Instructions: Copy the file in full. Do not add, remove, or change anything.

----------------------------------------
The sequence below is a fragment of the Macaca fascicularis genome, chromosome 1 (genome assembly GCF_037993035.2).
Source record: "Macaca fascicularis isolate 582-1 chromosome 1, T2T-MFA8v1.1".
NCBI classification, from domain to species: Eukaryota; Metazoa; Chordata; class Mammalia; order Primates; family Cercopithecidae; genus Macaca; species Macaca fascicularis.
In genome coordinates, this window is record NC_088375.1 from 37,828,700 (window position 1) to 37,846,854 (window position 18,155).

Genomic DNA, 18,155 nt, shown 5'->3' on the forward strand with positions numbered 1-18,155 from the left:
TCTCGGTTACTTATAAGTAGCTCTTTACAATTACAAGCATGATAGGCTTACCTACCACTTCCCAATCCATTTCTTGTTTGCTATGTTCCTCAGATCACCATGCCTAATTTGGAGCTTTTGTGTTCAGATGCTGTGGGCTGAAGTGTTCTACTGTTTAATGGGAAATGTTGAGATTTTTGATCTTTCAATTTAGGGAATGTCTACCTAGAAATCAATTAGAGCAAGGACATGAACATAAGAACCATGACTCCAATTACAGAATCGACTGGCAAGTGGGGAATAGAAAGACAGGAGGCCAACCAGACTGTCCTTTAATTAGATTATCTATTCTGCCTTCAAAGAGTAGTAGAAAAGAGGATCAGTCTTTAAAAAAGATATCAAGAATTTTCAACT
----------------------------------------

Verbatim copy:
The sequence below is a fragment of the Macaca fascicularis genome, chromosome 1 (genome assembly GCF_037993035.2).
Source record: "Macaca fascicularis isolate 582-1 chromosome 1, T2T-MFA8v1.1".
NCBI classification, from domain to species: Eukaryota; Metazoa; Chordata; class Mammalia; order Primates; family Cercopithecidae; genus Macaca; species Macaca fascicularis.
In genome coordinates, this window is record NC_088375.1 from 37,828,700 (window position 1) to 37,846,854 (window position 18,155).

Genomic DNA, 18,155 nt, shown 5'->3' on the forward strand with positions numbered 1-18,155 from the left:
TCTCGGTTACTTATAAGTAGCTCTTTACAATTACAAGCATGATAGGCTTACCTACCACTTCCCAATCCATTTCTTGTTTGCTATGTTCCTCAGATCACCATGCCTAATTTGGAGCTTTTGTGTTCAGATGCTGTGGGCTGAAGTGTTCTACTGTTTAATGGGAAATGTTGAGATTTTTGATCTTTCAATTTAGGGAATGTCTACCTAGAAATCAATTAGAGCAAGGACATGAACATAAGAACCATGACTCCAATTACAGAATCGACTGGCAAGTGGGGAATAGAAAGACAGGAGGCCAACCAGACTGTCCTTTAATTAGATTATCTATTCTGCCTTCAAAGAGTAGTAGAAAAGAGGATCAGTCTTTAAAAAAGATATCAAGAATTTTCAACT